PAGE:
Popular Science Presentations
How do animals and plants work?
How does the expression of the genes affect all the different functions of the entire organism?
In physiology, we investigate with the help of physiological, biochemical and molecular studies how different animals and plants have adapted to different lifestyles and habitats. We study whole organisms as well as animals and plants at the tissue, cell and molecular level. An important question is how different physiological processes have developed from a more primitive stage to a more advanced and complex form, as well as what changes have taken place during the course of development.
Read more about the research area Physiology
How did the diversity of vertebrates arise?
What historical factors and genetic mechanisms are behind vertebrate diversity?
In the department of Evolution andDevelopmental Biology, we study how the body shape, internal structure and function of different vertebrates have been changed during evolution. We use information from fossils and living animals, and also investigate the underlying developmental biological and genetic processes that give rise to the diversity we see in vertebrates today. Of particular interest is reconstructing the order in which character traits have arisen over time. By linking this to how the expression of genes affects the development from embryo to adult individual, we can better understand the evolutionary history of vertebrates.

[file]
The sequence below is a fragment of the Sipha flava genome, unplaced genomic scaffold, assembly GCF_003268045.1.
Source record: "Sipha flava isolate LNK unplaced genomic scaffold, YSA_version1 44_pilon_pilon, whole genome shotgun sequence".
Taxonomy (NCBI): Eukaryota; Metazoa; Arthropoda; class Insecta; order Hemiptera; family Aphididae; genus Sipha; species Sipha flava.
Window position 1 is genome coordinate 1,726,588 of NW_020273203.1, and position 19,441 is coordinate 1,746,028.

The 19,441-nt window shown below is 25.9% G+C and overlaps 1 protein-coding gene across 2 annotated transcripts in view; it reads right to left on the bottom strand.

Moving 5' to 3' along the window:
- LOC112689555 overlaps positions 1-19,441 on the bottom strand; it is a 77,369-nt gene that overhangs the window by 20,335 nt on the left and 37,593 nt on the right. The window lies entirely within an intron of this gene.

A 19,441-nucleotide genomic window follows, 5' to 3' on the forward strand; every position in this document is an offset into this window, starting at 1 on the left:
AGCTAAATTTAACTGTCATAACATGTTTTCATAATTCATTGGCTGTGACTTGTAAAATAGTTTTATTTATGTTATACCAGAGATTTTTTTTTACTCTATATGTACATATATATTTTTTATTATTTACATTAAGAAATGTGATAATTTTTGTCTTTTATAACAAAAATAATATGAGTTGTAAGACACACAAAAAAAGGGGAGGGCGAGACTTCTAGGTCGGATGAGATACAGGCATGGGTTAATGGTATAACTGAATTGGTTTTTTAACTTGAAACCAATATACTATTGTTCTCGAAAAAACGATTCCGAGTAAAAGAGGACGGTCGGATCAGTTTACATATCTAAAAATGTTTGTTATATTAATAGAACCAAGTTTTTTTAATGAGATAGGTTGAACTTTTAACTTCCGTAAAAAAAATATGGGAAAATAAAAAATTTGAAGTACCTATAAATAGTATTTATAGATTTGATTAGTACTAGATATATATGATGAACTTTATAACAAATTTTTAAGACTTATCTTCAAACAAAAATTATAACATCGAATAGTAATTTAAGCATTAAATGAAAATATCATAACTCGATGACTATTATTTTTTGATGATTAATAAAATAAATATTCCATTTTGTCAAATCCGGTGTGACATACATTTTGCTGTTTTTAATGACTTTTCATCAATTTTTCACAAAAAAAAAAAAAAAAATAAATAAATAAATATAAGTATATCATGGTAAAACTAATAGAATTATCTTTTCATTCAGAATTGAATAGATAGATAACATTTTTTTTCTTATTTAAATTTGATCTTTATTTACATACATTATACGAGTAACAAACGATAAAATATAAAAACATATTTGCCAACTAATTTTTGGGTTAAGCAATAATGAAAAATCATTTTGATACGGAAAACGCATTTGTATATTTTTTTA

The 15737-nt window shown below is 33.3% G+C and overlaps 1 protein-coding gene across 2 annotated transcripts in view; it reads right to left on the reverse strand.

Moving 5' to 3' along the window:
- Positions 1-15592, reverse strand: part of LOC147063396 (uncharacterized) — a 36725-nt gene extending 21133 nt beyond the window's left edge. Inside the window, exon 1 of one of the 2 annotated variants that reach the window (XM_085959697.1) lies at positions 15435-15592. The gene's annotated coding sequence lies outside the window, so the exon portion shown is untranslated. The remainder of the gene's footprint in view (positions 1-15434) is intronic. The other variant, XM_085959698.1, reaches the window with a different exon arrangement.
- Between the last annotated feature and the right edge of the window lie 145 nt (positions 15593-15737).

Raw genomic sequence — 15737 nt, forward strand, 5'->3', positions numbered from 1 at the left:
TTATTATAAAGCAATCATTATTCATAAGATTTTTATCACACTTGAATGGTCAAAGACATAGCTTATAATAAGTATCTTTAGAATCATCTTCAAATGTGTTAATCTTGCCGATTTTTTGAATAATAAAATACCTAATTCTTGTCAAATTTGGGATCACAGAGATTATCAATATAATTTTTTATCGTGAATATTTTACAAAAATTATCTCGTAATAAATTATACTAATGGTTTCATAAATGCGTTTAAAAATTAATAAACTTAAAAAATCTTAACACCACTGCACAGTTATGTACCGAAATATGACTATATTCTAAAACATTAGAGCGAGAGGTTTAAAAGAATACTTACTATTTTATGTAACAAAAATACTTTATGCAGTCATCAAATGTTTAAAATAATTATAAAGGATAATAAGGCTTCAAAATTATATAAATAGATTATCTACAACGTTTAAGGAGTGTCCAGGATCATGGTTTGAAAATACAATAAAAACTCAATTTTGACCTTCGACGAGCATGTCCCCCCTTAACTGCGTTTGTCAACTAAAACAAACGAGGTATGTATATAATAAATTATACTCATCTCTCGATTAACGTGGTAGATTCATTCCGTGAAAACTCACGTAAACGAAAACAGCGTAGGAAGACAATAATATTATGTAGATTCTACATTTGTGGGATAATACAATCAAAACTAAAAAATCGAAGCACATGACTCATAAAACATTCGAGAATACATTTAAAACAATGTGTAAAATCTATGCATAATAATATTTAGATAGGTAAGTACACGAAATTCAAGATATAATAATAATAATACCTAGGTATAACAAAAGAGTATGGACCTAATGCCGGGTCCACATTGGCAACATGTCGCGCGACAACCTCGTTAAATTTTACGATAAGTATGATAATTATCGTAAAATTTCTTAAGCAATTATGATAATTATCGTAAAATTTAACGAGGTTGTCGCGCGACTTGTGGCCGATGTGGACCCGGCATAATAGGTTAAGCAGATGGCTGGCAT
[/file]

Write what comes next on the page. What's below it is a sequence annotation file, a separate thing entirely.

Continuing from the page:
Read more about the research at Evolution and Developmental Biology
How are we affected by environmental toxins?
How do chemicals found in the environment affect different functions in animals and humans?
Within Environmental Toxicology, we study how chemicals used in different parts of the society affect physiological functions such as for example reproduction and behavior. In several experimental animal models, we study, among other things, how exposure to chemicals early in development can produce effects later in life. Of particular interest is clarifying how the chemicals work at the molecular and cellular level. Our animal models include fish, frogs, birds and rodents.
How did the modern human came to be?
In Human Evolution, we study how the modern human has evolved, its history and genetics. We can use current genetic methods to analyse ancient gentic material from prehistoric humans and compare it to material from today's humans, and in this way find out how humans have spread across the world and how human genetics have changed. Using this, we can find knowledge about humanity's hidden past.
How large is the biodiversity?
What does biological diversity look like and how was it created?
Humans have tried to find out what kind of species there are and why we see patterns in the diversity since before the time of Carl Linnaeus, in the 18th century. In the 19th century, Darwin presented his theory of evolution and provided a scientific explanation for these patterns. The more we learn about biodiversity, the more we understand how massive it is, likely more than 9 million species where the vast majority are still not scientifically described. We study biological diversity and the evolutionary processes which creates it at Systematic Biology. We study diversity both within and between organisms. This includes describing new species but also using novel technologies to study the hidden diversity. Our research covers many types of eukaryotes, from unicellular microorganisms to animals, fungi and plants.